Well, this was a big old shocker for a Thursday night that’s going to screw with a bunch of data! Also, it’s a majorly unexpected change that is almost unprecedented in World of Warcraft’s history, at least to my memory. Shadowlands is going to be releasing in November or December, and while it’s not a huge delay, it’s a tectonic shift in the history of a franchise that has previously been far more willing to release an obvious beta than delay a release.
Yes, I know we have that myth of Blizzard polish, but it’s time to start admitting something about several of these expansions. It’s all right if you’re not ready to yet. We can move on.
That headline isn’t a joke, though; I am legitimately glad that the release date is being delayed, even if I am less than enthusiastic about the fact that the pre-patch is not next week but the week after. So today I want to talk about the why, the new potential dates, and what this means moving forward.
First of all, yes, on one level, this news is kind of bad. Not because we have to wait longer for the expansion but because it indicates that the developers decided during testing that the current state of the game is in some way downright so dire that they couldn’t even justifying pushing it out and fixing it later.
One of the points that I’ve made in this column repeatedly is that WoW is really in an awkward place right now. The game isn’t failing by any means, but it is flailing, and it really cannot afford another Battle for Azeroth-style debacle. It absolutely needs to convince players to jump in on this expansion. So the delay means that for reasons either real or imagined, the studio was of the mind that Shadowlands was on track to cause that sort of rift.
The lack of an amended release date, at least to me, indicates that this is pretty decidedly going to be an act of urgent reworking. Which means, in turn, that I think all of that talk about pulling the ripcord is going to happen and we’re going to see Covenant abilities be more flexible in some way, and the core delay in delay duration is a matter of trying desperately to figure out how long it’s going to take. (Or more accurately, an acknowledgement it might take longer that previously expected; I imagine these discussions probably started back during the Everything Is Fine blog post that used the whole ripcord metaphor.)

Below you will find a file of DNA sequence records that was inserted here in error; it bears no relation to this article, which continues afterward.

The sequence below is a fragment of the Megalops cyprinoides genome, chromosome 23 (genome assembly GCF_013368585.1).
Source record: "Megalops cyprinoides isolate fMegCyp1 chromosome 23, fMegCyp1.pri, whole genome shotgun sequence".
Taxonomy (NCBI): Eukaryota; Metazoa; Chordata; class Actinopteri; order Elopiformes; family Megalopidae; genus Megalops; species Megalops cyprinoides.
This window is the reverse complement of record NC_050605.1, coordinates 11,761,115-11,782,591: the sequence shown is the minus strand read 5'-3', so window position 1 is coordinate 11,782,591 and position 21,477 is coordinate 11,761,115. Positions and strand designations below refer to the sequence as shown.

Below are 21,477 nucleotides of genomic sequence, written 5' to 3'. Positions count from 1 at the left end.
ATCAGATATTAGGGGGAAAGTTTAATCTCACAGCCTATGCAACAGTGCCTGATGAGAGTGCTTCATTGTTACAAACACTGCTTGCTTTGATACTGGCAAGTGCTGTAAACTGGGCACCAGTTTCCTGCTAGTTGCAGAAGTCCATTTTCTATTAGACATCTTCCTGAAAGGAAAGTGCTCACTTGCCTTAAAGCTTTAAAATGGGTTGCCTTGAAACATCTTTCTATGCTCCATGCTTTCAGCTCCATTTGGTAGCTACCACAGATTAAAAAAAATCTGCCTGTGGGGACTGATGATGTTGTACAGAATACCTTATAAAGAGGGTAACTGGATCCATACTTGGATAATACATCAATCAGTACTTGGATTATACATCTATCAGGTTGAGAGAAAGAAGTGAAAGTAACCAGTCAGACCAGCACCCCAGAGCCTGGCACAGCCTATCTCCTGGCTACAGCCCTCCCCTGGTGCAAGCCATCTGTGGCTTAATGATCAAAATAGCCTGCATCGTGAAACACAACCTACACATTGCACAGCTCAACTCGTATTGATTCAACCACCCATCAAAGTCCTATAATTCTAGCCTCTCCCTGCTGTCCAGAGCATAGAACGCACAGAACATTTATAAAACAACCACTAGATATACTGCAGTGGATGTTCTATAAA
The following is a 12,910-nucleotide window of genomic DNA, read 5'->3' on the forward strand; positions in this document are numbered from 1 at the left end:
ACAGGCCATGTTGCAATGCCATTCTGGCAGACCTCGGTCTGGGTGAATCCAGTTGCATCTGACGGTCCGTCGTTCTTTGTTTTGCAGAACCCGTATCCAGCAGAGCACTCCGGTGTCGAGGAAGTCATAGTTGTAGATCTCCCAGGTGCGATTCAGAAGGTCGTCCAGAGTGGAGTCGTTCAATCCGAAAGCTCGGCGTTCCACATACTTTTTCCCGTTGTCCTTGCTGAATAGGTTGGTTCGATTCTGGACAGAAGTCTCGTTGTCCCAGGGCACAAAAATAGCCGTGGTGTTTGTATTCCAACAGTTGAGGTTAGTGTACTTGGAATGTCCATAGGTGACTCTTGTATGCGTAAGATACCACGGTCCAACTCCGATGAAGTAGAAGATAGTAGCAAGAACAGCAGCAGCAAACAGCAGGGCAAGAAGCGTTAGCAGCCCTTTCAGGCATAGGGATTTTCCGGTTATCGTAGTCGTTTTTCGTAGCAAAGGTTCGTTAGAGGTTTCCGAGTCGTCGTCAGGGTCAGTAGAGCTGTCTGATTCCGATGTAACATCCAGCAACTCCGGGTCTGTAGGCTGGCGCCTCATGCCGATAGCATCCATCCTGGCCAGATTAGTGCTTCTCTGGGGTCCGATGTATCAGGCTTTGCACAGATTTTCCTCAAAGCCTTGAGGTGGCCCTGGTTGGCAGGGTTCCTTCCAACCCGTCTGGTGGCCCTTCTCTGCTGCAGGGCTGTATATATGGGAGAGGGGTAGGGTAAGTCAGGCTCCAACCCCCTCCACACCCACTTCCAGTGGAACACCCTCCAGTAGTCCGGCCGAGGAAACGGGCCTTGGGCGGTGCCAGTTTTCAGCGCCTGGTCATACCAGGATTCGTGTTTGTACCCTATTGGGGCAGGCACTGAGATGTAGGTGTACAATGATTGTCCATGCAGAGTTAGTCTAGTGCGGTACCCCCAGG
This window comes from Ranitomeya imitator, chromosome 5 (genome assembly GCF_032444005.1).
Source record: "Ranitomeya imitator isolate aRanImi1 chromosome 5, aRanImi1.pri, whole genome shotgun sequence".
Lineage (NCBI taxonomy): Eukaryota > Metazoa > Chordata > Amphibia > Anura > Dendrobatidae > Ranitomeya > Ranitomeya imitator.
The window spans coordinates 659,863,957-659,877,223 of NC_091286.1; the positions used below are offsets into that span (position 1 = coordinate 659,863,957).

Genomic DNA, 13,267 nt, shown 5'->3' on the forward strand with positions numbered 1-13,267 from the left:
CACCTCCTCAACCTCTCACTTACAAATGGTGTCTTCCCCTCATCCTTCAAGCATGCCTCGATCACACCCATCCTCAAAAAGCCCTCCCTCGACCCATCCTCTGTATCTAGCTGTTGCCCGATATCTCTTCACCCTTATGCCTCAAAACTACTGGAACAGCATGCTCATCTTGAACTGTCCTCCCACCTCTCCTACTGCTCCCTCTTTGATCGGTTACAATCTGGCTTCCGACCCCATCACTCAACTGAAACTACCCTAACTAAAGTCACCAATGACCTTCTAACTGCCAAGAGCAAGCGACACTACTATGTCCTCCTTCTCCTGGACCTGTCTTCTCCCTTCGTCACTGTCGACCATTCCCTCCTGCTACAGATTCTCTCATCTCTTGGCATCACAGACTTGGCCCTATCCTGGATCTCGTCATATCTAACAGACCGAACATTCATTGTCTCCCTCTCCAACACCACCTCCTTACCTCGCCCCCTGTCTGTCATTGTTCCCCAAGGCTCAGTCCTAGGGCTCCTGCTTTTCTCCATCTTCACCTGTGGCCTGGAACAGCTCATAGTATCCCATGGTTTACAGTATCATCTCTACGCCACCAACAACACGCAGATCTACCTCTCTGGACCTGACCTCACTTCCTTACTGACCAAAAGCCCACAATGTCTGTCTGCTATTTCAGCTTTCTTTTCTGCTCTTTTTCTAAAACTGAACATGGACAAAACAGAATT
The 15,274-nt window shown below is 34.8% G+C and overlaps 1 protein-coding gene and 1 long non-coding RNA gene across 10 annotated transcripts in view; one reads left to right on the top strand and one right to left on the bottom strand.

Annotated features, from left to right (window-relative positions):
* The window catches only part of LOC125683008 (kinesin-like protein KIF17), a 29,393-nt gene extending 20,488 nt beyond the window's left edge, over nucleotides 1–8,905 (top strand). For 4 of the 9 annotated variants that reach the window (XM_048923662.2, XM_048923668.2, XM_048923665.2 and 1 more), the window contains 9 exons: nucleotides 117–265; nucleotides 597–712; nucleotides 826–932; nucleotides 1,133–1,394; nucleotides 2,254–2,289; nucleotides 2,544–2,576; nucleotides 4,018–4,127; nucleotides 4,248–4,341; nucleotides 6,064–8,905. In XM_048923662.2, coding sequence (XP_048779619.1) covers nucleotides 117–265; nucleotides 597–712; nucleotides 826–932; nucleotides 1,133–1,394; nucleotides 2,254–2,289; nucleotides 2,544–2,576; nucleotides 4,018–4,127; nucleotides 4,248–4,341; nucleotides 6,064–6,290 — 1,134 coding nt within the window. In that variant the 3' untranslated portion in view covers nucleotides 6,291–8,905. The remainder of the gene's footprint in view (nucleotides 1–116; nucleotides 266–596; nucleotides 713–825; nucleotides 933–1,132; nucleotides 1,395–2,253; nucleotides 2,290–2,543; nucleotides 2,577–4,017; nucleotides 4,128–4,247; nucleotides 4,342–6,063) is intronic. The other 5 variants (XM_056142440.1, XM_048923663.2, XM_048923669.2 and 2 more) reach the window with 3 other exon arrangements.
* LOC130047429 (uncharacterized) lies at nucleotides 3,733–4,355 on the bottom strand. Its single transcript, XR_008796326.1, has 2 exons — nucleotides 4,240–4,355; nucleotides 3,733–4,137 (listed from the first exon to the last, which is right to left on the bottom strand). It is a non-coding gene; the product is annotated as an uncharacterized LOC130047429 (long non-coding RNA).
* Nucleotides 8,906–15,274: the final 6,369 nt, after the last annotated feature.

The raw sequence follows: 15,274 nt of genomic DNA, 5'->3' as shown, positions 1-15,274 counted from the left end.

Am I certain of that? Well, no… but it’s the only sort of large-scale thing that would make much sense at this point. The problem can’t be server stress, it can’t be lack of content, and it can’t just be to spend a little more time balancing because that last one wouldn’t delay a release. It feels pretty clear to me that something is being worked on in the hopes of, well… salvaging what the developers expected to be a mess.
It is a bit odd that John Hight was the announcer on this one, given the usual studio communication pipeline, but I don’t want to read too much into that.
So why am I happy about this? Is it just based on my speculation about what they’re doing? No, I’m happy about this because I want Shadowlands to be better than just not terrible. Releasing the expansion to be better than its immediate predecessor is placing the bar about as low as it can go without the aid of a trowel. While I am dubious about the studio managing to really boost it a lot with an extra month or two of time, it can only be a net benefit if that time is used intelligently.